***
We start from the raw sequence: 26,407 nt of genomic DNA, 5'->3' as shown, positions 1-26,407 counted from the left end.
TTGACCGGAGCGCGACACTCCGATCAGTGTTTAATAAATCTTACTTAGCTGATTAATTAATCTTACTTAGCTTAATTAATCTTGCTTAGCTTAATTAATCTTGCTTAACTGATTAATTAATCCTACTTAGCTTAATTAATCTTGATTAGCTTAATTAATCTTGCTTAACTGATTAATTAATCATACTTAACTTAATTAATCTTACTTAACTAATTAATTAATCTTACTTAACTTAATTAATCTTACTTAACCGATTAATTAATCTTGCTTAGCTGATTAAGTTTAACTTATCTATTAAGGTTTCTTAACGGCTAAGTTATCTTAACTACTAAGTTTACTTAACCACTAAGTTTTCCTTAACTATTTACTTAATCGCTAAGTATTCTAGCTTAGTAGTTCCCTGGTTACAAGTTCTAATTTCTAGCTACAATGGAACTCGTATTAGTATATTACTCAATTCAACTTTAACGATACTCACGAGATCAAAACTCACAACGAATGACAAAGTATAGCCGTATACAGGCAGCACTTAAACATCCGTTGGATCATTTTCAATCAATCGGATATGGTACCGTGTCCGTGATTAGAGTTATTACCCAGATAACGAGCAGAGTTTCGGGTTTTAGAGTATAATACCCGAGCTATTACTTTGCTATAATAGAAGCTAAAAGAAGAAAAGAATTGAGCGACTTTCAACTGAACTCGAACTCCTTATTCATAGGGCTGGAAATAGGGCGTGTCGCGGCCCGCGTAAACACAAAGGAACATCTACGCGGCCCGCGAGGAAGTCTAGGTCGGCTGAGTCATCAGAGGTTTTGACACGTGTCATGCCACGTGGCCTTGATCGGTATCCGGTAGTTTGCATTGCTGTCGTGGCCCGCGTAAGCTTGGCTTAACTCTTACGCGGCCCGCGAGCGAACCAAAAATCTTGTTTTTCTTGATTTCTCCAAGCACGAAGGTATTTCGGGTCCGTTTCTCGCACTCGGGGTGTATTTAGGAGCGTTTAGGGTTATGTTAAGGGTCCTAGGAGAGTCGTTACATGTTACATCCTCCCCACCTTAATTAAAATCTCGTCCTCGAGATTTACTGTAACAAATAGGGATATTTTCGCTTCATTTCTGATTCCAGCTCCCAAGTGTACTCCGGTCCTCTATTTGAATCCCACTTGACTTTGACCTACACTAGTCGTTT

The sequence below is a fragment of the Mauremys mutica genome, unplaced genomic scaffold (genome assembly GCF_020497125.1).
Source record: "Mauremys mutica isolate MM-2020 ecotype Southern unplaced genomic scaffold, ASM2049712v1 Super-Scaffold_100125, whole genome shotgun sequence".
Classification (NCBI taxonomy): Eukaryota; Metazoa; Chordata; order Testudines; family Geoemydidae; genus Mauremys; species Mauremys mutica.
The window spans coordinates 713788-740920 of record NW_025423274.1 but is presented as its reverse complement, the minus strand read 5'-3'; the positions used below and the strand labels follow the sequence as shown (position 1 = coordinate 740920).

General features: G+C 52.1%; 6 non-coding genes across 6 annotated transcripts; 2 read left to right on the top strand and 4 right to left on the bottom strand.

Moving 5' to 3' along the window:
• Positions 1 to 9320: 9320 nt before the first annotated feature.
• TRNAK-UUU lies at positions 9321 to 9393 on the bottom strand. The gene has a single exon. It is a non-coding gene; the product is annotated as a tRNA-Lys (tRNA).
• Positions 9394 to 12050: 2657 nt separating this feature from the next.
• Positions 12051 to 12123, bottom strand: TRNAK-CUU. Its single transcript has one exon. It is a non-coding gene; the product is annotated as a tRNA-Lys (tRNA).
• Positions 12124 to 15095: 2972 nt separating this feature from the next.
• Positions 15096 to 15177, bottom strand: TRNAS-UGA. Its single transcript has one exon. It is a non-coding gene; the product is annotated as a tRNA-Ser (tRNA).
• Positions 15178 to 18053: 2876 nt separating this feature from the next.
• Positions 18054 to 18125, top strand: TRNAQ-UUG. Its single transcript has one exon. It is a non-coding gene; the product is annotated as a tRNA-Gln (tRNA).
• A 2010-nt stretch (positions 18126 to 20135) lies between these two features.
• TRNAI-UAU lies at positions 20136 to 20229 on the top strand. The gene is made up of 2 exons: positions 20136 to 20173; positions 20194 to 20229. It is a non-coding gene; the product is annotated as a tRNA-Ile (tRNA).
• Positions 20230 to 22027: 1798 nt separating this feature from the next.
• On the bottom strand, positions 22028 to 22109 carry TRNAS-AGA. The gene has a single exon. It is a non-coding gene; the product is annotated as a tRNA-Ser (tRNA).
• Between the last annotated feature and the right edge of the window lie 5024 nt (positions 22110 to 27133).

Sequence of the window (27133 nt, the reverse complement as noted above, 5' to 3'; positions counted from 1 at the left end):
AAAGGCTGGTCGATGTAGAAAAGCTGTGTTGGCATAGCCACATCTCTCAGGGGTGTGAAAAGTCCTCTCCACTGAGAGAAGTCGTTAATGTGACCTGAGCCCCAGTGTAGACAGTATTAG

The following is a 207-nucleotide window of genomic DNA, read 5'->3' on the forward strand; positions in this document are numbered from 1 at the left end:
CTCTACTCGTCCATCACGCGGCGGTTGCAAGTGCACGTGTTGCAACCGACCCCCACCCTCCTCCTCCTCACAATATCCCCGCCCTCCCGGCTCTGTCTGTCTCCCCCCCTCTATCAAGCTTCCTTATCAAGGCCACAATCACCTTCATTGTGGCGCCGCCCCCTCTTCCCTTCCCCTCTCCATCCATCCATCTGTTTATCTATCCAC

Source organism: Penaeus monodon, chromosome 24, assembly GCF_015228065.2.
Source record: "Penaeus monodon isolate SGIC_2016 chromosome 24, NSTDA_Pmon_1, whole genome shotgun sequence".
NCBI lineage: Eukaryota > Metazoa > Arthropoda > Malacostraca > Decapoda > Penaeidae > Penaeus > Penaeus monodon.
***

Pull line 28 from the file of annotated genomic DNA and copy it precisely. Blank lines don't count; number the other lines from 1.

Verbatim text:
NCBI lineage: Eukaryota > Metazoa > Arthropoda > Malacostraca > Decapoda > Penaeidae > Penaeus > Penaeus monodon.